My shift to running didn’t happen until I felt I could no longer improve via walking. Perhaps an even better measure of a persons readiness to begin training to run is when you no longer are getting faster as a walker.

    And as much as I feel ‘GalloWalking’ is NOT how you run your best marathon it is the best way for a beginner to transition into running. Its exactly how I transitioned, building on the 8 month base of walking, gradully shifting over to running.

    I don’t often give performance advice, being too new to running to offer any with authoritity, but on other forums when advicing new runners planning a marathon I give the same advice as you: Get started by walking, then GalloWalking, then running, and only then begin planning a first marathon. In my case from 1st walk to 1st marathon took 12 months and I would have been better off waiting long.

    Only 6 months after my 1st marathon I ran a 3:40 on a tougher (hilly) course (versus a 4:29 at my first). That 50 minutes PR came not from better training for the second but from LACK of training for the first. Looking back I wish I had waited another 6 months!

    Randy

  • #14409

    Ryan
    Keymaster
    RandyS wrote:
    And as much as I feel ‘GalloWalking’ is NOT how you run your best marathon it is the best way for a beginner to transition into running.

    Exactly. A lot of people don’t get that. There is definitely a place for walking breaks in the continuum of running and I frequently suggest to people that they alternate walking and running. It’s just that walking’s proper place in the continuum is at a different place than improving times.

  • #14410

    Peter
    Member

    Congrats on the PR and BQ! How was the course ‘redesign’ in comparison to the old course? Recover well and enjoy your success!

    Peter

  • #14411

    randys
    Participant

    I posted about the course change a few weeks ago. At the time I was against the change because I felt it added nothing positive.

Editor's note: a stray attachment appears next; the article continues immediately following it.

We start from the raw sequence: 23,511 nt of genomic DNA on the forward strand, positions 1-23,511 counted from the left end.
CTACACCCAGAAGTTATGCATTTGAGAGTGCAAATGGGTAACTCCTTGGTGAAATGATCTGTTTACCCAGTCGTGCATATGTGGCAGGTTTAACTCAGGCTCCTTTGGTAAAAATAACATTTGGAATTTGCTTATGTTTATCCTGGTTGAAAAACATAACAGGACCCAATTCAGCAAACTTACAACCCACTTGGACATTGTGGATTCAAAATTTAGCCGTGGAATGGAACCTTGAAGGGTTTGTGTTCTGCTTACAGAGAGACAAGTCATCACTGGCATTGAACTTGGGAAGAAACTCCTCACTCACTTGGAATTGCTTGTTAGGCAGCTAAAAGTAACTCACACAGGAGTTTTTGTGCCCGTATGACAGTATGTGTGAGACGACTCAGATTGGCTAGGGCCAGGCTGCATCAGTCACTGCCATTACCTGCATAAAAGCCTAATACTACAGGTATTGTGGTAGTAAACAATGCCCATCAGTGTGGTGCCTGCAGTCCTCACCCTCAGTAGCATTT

In general I still prefer the old course but with yesterdays winds the new course probably was better. For about 1/2 the race we made turns quite often which meant you didn’t have to face the wind for an extended period of time.

    Once we reached the parkway, which runs straight north and south (arrow straight), with the wind from the south we had an 8 mile stretch with no relief at all.

    That was rough for a few miles but then I ran with a group of 3 others and we each took turns leading into the wind. I am not sure if it helped but at least it made us feel better. It was the only portion of the race where I got to talk with other runners and maybe it helped to take my mind off the wind.

    Overall, I feel ‘neutral’ about the change to the course, but I am against the shared starting time with the half marathon. It was way too crowded this year. Last year the full started 1 hour earlier than the half and you could run your pace almost from the mat.

    If I wanted to run a large race I would run NYC or Philly. I run Mystic and Long Island because they have small fields and fast starts. At the least they need to spend more time informing the runners about the pace signs and what they mean.

    Randy

  • #14412

    Ryan
    Keymaster
    RandyS wrote:
    At the least they need to spend more time informing the runners about the pace signs and what they mean.